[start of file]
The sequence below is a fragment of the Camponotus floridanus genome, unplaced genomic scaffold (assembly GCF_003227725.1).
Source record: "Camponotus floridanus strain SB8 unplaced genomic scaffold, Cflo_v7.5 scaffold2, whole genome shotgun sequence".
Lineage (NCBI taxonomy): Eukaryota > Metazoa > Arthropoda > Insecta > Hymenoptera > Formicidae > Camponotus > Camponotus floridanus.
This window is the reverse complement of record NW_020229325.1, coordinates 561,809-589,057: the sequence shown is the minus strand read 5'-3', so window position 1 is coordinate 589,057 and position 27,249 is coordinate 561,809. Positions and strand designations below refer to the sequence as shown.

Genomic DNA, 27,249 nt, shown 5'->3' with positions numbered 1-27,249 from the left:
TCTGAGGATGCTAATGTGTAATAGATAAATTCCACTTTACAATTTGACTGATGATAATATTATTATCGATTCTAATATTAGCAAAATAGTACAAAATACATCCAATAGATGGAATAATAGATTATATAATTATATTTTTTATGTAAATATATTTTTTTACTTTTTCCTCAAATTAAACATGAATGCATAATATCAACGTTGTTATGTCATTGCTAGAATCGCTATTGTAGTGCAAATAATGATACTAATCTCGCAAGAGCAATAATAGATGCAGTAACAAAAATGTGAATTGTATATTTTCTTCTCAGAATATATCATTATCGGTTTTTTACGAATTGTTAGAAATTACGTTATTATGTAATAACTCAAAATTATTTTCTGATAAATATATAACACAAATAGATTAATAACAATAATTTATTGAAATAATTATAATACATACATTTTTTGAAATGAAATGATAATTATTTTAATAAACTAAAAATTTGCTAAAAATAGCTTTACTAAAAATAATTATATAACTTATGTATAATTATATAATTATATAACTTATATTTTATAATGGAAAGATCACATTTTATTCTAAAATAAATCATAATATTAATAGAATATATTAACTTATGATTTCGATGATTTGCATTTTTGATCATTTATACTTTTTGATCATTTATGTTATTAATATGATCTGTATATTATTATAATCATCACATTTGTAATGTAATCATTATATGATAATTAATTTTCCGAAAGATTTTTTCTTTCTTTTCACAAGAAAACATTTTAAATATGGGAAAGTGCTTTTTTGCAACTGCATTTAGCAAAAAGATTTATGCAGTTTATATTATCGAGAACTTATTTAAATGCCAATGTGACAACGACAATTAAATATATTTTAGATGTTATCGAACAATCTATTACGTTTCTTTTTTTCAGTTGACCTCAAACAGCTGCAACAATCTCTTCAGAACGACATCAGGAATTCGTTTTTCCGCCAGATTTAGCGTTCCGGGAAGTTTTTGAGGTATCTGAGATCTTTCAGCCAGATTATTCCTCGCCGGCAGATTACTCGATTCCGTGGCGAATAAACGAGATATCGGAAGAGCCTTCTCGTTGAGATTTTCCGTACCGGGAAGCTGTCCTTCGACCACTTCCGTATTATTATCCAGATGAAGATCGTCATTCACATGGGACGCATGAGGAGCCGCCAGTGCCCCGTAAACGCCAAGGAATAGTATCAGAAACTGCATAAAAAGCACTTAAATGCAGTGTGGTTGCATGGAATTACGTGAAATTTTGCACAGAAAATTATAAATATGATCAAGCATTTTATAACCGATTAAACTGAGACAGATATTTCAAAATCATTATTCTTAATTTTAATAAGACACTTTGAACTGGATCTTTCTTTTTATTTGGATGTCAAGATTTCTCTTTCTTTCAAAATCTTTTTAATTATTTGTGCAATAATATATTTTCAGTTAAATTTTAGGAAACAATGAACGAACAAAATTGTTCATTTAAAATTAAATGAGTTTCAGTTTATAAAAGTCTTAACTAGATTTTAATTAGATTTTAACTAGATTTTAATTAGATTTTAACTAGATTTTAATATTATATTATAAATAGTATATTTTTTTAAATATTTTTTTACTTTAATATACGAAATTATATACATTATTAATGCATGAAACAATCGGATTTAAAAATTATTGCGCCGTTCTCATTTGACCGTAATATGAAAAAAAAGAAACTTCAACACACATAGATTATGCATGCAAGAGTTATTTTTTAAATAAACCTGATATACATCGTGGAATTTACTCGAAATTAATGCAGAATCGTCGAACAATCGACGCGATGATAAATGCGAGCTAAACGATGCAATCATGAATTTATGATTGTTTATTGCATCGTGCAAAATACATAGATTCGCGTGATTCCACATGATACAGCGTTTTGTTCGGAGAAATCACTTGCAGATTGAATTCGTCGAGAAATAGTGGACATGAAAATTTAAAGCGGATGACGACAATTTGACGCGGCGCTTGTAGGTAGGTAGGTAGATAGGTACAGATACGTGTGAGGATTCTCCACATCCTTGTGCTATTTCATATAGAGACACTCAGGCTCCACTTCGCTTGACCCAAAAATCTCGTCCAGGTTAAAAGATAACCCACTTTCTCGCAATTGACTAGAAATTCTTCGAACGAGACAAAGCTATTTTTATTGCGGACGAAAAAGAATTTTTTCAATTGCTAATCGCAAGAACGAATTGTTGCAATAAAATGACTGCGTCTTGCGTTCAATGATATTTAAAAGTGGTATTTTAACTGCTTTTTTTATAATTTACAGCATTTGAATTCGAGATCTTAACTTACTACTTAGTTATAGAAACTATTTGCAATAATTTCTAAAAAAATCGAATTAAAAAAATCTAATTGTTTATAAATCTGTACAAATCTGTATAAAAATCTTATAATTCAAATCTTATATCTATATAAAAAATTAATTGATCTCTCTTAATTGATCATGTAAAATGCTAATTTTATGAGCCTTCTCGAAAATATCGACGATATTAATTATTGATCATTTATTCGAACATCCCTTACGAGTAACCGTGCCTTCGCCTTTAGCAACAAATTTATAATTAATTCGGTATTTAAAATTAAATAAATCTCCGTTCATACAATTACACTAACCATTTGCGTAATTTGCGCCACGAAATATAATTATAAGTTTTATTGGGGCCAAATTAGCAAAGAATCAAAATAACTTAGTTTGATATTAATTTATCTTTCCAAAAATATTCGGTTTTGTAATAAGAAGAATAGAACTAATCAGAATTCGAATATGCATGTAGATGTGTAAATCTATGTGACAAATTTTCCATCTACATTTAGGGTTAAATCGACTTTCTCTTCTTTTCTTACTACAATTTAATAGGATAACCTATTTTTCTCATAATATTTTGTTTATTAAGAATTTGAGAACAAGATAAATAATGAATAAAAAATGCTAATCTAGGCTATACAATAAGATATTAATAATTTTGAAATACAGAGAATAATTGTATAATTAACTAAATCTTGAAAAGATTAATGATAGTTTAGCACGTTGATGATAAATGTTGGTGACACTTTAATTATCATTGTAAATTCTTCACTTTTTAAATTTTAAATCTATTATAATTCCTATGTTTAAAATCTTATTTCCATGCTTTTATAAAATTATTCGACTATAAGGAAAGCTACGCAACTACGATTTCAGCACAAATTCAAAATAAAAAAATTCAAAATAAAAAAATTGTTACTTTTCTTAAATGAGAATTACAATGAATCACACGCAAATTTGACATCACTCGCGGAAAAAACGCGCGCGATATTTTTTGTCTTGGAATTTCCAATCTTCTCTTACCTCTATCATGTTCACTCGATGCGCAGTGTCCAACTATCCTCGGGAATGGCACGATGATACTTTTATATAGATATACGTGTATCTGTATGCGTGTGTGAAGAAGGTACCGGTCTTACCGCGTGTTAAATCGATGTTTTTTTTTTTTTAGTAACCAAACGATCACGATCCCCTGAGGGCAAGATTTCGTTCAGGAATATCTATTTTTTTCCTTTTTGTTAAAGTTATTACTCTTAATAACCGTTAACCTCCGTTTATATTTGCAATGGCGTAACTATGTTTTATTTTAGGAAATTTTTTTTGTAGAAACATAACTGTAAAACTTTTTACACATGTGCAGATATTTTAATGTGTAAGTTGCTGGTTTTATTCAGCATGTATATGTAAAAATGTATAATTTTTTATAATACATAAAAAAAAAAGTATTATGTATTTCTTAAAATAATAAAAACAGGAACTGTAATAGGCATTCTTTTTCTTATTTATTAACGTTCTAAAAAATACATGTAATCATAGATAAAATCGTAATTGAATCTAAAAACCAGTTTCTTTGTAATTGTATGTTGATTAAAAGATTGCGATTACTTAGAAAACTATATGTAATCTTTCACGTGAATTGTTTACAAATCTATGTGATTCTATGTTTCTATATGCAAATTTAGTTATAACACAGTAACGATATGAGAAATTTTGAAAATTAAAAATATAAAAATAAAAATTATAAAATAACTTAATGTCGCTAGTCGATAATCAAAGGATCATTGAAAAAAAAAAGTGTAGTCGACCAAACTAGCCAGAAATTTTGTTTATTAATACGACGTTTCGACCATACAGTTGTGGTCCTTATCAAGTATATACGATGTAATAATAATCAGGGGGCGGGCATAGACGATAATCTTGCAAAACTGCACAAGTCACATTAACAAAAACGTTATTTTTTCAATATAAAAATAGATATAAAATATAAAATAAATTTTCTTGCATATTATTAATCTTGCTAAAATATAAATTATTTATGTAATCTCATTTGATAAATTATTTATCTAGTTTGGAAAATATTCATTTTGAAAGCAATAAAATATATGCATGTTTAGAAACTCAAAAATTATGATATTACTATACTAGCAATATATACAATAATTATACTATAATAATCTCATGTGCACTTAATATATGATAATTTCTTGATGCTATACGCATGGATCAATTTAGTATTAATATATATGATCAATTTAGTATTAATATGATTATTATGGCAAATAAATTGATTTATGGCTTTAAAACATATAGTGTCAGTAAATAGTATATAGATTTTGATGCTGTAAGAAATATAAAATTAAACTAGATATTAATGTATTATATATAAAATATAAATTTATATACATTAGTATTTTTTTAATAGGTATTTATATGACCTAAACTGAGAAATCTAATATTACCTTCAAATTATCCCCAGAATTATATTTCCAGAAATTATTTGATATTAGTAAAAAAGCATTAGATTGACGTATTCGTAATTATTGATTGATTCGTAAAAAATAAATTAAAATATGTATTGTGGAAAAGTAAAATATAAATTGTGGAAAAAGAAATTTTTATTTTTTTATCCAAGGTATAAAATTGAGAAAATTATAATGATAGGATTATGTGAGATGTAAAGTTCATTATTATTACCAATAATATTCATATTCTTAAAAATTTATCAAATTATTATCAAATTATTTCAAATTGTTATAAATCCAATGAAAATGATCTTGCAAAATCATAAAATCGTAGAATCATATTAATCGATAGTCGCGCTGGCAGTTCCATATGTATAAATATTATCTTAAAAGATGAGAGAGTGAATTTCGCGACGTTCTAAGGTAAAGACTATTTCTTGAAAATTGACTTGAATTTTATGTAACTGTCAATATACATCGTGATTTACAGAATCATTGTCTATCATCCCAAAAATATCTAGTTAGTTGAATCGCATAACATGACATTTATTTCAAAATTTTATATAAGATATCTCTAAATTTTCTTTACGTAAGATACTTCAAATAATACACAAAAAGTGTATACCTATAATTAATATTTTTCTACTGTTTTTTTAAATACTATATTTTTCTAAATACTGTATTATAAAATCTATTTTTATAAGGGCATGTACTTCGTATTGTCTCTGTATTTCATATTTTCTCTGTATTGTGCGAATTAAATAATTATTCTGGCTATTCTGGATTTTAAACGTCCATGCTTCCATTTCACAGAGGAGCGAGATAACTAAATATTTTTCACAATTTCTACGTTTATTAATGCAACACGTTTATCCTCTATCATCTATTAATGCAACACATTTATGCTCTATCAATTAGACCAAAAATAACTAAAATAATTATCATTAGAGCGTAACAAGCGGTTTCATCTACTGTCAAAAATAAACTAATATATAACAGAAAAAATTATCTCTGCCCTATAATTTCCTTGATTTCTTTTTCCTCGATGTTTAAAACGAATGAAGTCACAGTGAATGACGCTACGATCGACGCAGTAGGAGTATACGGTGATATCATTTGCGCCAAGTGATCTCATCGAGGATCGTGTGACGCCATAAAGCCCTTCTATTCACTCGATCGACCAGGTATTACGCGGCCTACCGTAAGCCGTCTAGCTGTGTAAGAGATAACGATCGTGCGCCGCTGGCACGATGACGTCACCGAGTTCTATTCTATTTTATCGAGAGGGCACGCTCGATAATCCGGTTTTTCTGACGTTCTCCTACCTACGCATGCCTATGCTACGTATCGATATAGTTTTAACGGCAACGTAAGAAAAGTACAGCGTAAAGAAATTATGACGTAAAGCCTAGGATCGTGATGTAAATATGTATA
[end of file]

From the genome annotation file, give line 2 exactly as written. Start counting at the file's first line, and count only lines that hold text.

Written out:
Source record: "Camponotus floridanus strain SB8 unplaced genomic scaffold, Cflo_v7.5 scaffold2, whole genome shotgun sequence".